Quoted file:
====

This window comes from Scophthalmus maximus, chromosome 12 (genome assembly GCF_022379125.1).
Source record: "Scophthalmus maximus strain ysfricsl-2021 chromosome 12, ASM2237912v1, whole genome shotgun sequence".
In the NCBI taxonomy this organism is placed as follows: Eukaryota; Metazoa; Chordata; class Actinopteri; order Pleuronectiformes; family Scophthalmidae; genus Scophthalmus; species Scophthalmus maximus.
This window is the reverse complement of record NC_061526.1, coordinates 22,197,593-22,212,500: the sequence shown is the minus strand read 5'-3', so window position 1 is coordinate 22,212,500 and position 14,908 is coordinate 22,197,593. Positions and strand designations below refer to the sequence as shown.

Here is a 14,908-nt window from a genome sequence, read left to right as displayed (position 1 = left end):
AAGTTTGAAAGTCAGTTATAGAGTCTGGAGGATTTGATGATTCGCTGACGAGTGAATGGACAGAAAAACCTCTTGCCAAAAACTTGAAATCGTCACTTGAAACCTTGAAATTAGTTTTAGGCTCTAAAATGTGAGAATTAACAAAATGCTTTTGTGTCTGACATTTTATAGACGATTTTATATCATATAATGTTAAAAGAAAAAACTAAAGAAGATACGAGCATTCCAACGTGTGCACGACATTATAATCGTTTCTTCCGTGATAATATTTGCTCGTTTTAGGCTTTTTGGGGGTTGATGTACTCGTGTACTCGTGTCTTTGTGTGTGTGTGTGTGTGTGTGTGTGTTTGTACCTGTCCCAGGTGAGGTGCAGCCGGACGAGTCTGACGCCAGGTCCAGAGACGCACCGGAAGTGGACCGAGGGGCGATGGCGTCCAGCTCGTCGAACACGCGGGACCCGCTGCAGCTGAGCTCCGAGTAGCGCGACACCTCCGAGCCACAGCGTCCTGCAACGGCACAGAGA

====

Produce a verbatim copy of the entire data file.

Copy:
This window comes from Scophthalmus maximus, chromosome 12 (genome assembly GCF_022379125.1).
Source record: "Scophthalmus maximus strain ysfricsl-2021 chromosome 12, ASM2237912v1, whole genome shotgun sequence".
In the NCBI taxonomy this organism is placed as follows: Eukaryota; Metazoa; Chordata; class Actinopteri; order Pleuronectiformes; family Scophthalmidae; genus Scophthalmus; species Scophthalmus maximus.
This window is the reverse complement of record NC_061526.1, coordinates 22,197,593-22,212,500: the sequence shown is the minus strand read 5'-3', so window position 1 is coordinate 22,212,500 and position 14,908 is coordinate 22,197,593. Positions and strand designations below refer to the sequence as shown.

Here is a 14,908-nt window from a genome sequence, read left to right as displayed (position 1 = left end):
AAGTTTGAAAGTCAGTTATAGAGTCTGGAGGATTTGATGATTCGCTGACGAGTGAATGGACAGAAAAACCTCTTGCCAAAAACTTGAAATCGTCACTTGAAACCTTGAAATTAGTTTTAGGCTCTAAAATGTGAGAATTAACAAAATGCTTTTGTGTCTGACATTTTATAGACGATTTTATATCATATAATGTTAAAAGAAAAAACTAAAGAAGATACGAGCATTCCAACGTGTGCACGACATTATAATCGTTTCTTCCGTGATAATATTTGCTCGTTTTAGGCTTTTTGGGGGTTGATGTACTCGTGTACTCGTGTCTTTGTGTGTGTGTGTGTGTGTGTGTGTGTTTGTACCTGTCCCAGGTGAGGTGCAGCCGGACGAGTCTGACGCCAGGTCCAGAGACGCACCGGAAGTGGACCGAGGGGCGATGGCGTCCAGCTCGTCGAACACGCGGGACCCGCTGCAGCTGAGCTCCGAGTAGCGCGACACCTCCGAGCCACAGCGTCCTGCAACGGCACAGAGA